Beware Of Greedy Intentions In Interpretations On Mobile Content Data
By Mike Masnick, Mon Jun 07 20:15:00 GMT 2004

While a new study is touting the success of mobile content in the US, it doesn't mean that it's necessarily time for everyone to rush headlong into mobile content.

The problem with trend lines is that when the lines start heading in the direction you want them to go, you start assuming that they will always go in that direction. This leads many companies to pick up on a trend that looks favorable to them, and miss the important nuances hidden within those trends.

For example, there's now plenty of evidence that people are paying for certain forms of wireless content, which is exciting for an industry that has been (not-so-patiently) waiting for just such a day. However, studies like this (especially when combined with the Mako Analysis report talking about the importance of closing mobile phone platforms rather than opening them up) may lead carriers down the wrong path.

This is still an emerging market, where the emphasis needs to be on encouraging people to use and adopt the services, and not on squeezing every last dime out of users. While, there needs to be a balance in terms of setting expectations with users, carriers are mistaken if they believe that they can continue to control the platform and to charge for every bit of content that passes over it. They will create disincentives for using mobile data, and will push users towards alternatives, such as waiting until they get home or going to other providers who offer open platforms.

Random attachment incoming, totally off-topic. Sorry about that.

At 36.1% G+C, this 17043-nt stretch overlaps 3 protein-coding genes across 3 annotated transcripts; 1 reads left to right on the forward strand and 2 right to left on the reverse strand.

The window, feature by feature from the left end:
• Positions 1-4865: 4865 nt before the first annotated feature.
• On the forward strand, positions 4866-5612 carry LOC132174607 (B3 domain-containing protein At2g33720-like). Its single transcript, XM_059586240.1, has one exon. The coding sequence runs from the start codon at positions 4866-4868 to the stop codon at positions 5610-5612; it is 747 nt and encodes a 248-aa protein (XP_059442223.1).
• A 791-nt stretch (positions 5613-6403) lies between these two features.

Users are increasingly comfortable with paying for specific types of content -- though, it really tends towards paying for services over actual content. People pay for sports scores and highlights not for the data, but for the service of being updated in a timely fashion. The carriers need to realize that they're not necessarily in the best position to determine what people will pay for, and that an open system can do much better, while also admitting that they need to spread some of the revenue around in order to make the whole pie much bigger. Unfortunately, they're more likely to focus on getting as much as they can now, by directly charging for as much as possible and keeping their platforms closed as long as possible. That's only likely to turn off users and do more damage in the long run.